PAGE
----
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Why Homegrown Apples could disappear in Kashmir in coming years

Why Homegrown Apples could disappear in Kashmir

Ground Report | New Delhi: Apples could disappear in Kashmir; Home-grown apples in India will soon become a rarity. Farmers have lost nearly half of their crops this year, and much of India’s orchards are expected to be destroyed soon. About 80% of India’s apples are grown in Kashmir. During the first snowfalls of this year, farmers in the region lost almost half of their production. Research has shown that climate change could make apple production in Kashmir unsustainable for years to come.

Apples could disappear in Kashmir

A large number of fruit trees in Kashmir, where nearly 80 percent of India’s apples are grown, were affected by off-season snowfall in October this year. Snowfall severely damaged orchards in Shopian and Kulgam districts in south Kashmir, where 50 percent of the fruit has yet to be harvested.

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Farmers lose their crops for the third year in a row due to early and heavy snowfalls in the Kashmir Valley. “In light of the changing climate, apple picking is not sustainable,” Dr. Irfan Rashid, Coordinator, Department of GeoInformatics, Kashmir University said.

“Usually in Kashmir, it snows after December 15, but in the last two decades, we have seen early snowfalls. Many apple varieties are harvested in November. Over the past five years, we have had three occasional snowfalls, and in the future, the situation may worsen.”

He added: “Climate models predict a very bleak scenario for erratic weather. In the Himalayas, including this region, there will be more frequent extreme events as we progress through the century. It is normal that Kashmir will witness extreme weather events.”

The apple industry, which sells its products in India and abroad, contributes Rs 5,000 crore to the local economy annually. As the climate crisis worsens, the gardens in the Kashmir Valley will become unsustainable over the next few years, researchers warn.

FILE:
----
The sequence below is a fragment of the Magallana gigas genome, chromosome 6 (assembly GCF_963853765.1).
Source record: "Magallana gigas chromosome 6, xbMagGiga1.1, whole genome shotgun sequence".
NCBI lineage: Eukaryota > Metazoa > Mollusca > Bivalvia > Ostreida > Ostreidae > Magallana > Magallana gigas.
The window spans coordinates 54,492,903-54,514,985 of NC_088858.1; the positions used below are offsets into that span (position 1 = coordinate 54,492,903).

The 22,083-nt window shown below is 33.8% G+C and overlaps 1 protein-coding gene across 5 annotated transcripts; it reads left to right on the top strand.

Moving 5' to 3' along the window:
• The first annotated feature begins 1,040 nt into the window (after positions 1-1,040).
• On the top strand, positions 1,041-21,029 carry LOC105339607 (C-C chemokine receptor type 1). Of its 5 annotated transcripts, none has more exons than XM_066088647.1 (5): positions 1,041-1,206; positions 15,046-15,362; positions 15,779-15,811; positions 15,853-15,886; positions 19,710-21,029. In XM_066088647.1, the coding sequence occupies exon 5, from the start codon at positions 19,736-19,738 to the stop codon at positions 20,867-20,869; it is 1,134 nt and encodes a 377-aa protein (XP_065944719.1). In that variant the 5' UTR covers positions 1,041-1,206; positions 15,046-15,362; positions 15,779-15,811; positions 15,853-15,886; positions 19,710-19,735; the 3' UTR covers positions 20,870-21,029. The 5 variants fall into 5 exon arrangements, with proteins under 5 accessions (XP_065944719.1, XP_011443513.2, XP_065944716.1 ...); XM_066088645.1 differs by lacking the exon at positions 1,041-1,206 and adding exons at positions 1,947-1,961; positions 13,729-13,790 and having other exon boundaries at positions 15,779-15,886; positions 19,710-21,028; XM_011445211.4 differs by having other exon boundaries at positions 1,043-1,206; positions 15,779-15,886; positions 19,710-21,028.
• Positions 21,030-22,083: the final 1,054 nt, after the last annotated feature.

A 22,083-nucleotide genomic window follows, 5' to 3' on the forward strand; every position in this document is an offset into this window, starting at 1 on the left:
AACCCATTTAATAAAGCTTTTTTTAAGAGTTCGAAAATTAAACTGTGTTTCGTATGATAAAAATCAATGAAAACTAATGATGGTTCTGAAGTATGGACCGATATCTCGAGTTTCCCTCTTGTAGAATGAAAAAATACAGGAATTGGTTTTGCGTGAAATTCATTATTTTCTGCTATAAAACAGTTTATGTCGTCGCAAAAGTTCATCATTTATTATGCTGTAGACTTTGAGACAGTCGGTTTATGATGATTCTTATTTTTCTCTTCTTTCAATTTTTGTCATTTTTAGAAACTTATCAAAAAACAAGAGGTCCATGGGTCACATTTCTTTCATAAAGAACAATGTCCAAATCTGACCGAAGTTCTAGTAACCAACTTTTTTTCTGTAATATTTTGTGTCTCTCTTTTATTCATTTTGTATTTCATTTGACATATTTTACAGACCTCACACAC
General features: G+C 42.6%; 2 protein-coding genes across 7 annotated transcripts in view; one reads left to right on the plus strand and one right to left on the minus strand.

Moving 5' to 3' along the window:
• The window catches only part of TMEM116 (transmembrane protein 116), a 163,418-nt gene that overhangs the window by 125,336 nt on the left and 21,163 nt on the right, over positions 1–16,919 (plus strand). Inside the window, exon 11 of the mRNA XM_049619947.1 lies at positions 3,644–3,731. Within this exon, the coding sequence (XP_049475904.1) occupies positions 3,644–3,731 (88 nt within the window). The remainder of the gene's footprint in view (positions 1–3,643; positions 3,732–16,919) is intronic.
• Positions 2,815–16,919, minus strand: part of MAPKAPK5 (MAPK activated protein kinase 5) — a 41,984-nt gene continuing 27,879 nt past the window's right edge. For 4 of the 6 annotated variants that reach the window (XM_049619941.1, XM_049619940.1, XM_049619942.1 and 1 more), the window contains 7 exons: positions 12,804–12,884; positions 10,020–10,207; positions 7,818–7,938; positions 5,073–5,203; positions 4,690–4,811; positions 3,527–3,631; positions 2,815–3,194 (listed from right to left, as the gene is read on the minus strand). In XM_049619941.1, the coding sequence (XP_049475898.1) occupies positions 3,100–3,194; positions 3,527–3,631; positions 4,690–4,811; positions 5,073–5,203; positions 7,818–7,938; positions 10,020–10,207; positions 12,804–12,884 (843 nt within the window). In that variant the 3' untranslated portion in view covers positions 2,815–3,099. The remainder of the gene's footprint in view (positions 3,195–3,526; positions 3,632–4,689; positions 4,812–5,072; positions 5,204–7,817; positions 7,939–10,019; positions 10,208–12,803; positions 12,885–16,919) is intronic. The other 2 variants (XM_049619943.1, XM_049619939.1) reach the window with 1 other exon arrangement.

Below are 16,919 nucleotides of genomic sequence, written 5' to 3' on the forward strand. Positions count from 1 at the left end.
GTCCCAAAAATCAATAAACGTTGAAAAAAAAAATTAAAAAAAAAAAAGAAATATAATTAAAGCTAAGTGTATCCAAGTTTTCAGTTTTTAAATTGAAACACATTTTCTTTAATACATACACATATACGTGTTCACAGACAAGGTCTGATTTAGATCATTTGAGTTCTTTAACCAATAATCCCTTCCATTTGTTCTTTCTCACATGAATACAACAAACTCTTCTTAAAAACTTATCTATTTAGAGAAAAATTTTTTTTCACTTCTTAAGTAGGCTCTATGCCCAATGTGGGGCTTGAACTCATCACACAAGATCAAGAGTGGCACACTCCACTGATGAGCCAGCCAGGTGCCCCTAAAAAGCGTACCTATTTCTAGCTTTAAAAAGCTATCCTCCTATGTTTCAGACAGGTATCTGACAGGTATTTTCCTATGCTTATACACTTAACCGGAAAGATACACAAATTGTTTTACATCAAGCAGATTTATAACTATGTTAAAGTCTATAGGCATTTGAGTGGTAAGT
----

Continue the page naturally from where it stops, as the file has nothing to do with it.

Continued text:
According to the Kashmir Horticulture Department, farmers suffered damage of Rs 500 crores in 2018 and Rs 2,250 crores in 2019, when Kashmir had the heaviest snowfall in 60 years.

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“If we look at Met History, we experienced very heavy snowfall in the first week of November 2018 and 2019. We got snowfall in the month of October, which is very early. There are many varieties of apples that are harvested in November, so it is obvious that when we have erratic snowfalls, the harvest will suffer as well as damage the trees. In 2018, we conducted a study that showed that damage was 4-50 percent, with some gardens up to 50 percent damaged. On average, about 35 percent of our crop was damaged, ” he added.

Damage due to snow

Another farmer, Aamir Hussein, said 10 of his 70 trees were cracked in the snow, and 15 more had lost or damaged branches. “I was devastated by the sight of broken branches and fallen apples. The snow was falling heavily. I stood and watched helplessly, ”Hussein said.

Research has shown that this can be a profitable solution despite the initial cost of replacing existing varieties. Farmers are hesitant to take on these costs, however, and Rashid said it could lead to the loss of local apple varieties. (Apples could disappear in Kashmir)

Apple employees 70 percent of the Kashmiri population. Those who are followed by apple orchards do not go to work anywhere else. They work in their field, besides this, people from other countries come and work here.

In the state, 95 to 98 percent of marginalized farmers own land from three to 10 kanals and one or two percent are farmers who have one or two kanals of land.

Bashir Ahmed said small and marginal farmers find it more difficult to benefit from government schemes, while large farmers who have large farms benefit more from government schemes. Referring to 2019, he said that due to the natural disaster in November 2019, the apple harvest was severely affected, but the farmers were given Rs 1,000-500 in compensation.

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